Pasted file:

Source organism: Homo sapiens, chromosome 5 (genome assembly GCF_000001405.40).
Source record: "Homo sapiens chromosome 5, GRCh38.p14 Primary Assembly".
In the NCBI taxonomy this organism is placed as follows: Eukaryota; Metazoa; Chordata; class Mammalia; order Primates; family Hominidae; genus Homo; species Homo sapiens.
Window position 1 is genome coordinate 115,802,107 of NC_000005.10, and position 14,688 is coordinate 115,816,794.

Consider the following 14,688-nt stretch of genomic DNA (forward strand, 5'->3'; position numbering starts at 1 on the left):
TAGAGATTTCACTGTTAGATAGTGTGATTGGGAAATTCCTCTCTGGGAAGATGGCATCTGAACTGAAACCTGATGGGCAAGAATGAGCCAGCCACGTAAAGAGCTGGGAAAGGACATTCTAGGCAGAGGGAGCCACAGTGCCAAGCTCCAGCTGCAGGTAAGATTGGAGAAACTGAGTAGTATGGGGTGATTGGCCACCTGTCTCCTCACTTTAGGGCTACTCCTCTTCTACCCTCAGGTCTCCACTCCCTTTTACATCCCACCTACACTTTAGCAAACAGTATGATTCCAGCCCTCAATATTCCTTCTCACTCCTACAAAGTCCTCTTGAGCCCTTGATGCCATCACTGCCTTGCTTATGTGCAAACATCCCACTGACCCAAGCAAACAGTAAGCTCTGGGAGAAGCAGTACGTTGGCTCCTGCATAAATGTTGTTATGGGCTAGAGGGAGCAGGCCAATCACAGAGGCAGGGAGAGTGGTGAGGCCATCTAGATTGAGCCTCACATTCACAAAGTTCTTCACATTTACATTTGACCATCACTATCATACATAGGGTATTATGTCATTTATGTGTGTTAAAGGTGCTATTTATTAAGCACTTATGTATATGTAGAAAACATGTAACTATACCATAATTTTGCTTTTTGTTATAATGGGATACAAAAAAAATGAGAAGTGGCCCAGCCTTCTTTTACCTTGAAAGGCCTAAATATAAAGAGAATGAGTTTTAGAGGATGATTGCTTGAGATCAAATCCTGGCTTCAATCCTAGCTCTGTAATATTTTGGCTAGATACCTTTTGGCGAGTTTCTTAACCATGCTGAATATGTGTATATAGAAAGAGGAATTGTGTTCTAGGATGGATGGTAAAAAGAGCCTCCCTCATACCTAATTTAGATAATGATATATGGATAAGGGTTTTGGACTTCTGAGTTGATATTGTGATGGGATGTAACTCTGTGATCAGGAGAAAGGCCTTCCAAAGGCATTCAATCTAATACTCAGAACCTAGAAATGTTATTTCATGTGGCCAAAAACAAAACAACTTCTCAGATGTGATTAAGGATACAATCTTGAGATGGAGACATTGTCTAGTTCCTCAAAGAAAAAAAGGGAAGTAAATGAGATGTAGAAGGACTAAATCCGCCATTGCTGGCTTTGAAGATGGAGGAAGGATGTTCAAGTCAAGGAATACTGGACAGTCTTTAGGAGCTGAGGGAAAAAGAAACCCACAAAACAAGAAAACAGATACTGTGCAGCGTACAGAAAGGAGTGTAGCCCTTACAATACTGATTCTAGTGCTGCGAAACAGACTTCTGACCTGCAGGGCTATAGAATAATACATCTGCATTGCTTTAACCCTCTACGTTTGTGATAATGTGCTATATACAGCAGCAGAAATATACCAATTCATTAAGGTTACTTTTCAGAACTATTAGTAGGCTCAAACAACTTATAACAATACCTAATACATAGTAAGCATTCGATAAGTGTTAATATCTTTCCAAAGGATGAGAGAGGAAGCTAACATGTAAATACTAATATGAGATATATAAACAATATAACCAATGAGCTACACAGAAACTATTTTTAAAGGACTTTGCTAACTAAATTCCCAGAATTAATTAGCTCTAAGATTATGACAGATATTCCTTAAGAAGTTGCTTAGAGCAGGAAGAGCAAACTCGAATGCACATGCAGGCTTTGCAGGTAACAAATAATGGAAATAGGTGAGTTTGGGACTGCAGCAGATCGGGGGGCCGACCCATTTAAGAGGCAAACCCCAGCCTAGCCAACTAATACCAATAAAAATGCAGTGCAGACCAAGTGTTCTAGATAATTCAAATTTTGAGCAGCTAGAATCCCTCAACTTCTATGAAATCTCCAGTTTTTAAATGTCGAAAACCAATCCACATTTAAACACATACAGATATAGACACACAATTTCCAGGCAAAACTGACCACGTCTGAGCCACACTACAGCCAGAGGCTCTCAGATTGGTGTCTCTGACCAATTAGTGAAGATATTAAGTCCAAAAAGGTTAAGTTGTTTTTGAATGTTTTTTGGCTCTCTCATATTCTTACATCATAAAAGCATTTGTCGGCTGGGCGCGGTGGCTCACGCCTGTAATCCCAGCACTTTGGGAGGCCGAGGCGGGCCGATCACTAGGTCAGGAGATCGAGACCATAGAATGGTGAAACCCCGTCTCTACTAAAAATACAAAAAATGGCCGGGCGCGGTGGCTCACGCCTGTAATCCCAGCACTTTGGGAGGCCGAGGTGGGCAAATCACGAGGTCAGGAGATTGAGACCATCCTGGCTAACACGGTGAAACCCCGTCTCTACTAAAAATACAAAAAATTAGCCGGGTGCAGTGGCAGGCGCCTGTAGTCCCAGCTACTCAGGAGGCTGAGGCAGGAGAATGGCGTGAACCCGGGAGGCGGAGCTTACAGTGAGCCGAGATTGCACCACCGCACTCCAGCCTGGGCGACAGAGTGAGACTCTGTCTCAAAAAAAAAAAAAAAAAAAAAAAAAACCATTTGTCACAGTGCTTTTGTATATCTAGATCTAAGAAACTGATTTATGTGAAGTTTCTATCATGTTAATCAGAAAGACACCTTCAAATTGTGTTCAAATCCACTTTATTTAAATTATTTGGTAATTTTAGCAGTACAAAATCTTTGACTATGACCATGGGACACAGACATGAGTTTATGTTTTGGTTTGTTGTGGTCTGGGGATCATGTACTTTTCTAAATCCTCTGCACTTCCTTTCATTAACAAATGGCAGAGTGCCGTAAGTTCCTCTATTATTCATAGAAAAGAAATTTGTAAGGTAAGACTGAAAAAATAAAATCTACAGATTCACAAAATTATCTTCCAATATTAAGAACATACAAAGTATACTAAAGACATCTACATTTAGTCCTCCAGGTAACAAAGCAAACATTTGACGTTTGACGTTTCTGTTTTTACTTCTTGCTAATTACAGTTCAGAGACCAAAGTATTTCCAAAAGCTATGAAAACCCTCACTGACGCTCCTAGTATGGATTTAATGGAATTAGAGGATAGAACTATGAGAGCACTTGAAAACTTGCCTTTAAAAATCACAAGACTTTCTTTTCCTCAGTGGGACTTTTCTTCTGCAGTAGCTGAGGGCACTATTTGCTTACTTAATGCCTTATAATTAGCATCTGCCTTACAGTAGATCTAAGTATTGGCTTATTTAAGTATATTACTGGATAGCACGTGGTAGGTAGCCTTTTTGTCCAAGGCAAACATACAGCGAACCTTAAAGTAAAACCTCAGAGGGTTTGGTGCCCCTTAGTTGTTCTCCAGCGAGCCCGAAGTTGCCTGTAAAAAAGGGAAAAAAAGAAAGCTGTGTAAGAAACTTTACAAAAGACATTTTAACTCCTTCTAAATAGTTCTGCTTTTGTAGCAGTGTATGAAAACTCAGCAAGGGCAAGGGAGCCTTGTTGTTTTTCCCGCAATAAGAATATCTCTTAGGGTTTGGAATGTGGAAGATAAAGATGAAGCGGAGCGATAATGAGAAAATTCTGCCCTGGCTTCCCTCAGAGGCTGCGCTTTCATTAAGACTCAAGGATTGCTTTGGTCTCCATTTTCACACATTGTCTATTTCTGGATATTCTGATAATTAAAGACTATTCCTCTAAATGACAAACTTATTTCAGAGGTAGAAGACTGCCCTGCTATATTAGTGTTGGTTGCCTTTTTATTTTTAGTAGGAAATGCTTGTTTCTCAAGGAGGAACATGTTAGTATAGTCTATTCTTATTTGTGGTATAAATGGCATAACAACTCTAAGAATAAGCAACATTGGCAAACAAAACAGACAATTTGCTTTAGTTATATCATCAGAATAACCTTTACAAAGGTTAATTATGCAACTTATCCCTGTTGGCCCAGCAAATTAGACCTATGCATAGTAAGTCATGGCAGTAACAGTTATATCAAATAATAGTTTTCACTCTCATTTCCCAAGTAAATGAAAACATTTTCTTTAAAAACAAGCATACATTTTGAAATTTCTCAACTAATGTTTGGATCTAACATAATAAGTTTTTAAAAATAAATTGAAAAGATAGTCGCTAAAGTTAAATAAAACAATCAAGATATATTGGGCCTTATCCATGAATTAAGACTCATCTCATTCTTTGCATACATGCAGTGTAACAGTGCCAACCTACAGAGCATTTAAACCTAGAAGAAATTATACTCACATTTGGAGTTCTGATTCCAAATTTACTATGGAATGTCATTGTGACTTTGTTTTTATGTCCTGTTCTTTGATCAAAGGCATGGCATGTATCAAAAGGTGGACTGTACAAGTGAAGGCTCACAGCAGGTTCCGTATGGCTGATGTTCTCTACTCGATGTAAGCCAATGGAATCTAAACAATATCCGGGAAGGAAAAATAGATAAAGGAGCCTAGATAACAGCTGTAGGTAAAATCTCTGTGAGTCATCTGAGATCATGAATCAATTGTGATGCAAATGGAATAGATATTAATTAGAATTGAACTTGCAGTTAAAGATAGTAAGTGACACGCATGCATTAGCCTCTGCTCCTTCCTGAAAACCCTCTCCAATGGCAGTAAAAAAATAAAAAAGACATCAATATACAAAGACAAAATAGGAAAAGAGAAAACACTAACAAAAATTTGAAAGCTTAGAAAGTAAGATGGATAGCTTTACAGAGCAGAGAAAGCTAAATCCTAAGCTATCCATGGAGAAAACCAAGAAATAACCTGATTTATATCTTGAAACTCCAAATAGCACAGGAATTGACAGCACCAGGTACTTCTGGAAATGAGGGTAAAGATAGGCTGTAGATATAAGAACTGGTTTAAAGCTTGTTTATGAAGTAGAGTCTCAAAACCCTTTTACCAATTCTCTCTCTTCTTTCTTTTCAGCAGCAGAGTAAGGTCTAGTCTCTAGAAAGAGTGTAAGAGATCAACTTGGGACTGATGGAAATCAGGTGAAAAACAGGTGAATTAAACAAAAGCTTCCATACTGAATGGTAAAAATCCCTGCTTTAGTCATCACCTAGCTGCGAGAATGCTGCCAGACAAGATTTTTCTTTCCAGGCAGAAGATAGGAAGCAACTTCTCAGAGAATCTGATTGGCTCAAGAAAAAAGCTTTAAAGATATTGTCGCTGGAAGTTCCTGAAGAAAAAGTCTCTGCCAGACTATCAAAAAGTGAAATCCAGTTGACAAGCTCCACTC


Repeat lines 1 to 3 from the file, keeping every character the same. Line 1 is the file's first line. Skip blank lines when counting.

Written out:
Source organism: Homo sapiens, chromosome 5 (genome assembly GCF_000001405.40).
Source record: "Homo sapiens chromosome 5, GRCh38.p14 Primary Assembly".
In the NCBI taxonomy this organism is placed as follows: Eukaryota; Metazoa; Chordata; class Mammalia; order Primates; family Hominidae; genus Homo; species Homo sapiens.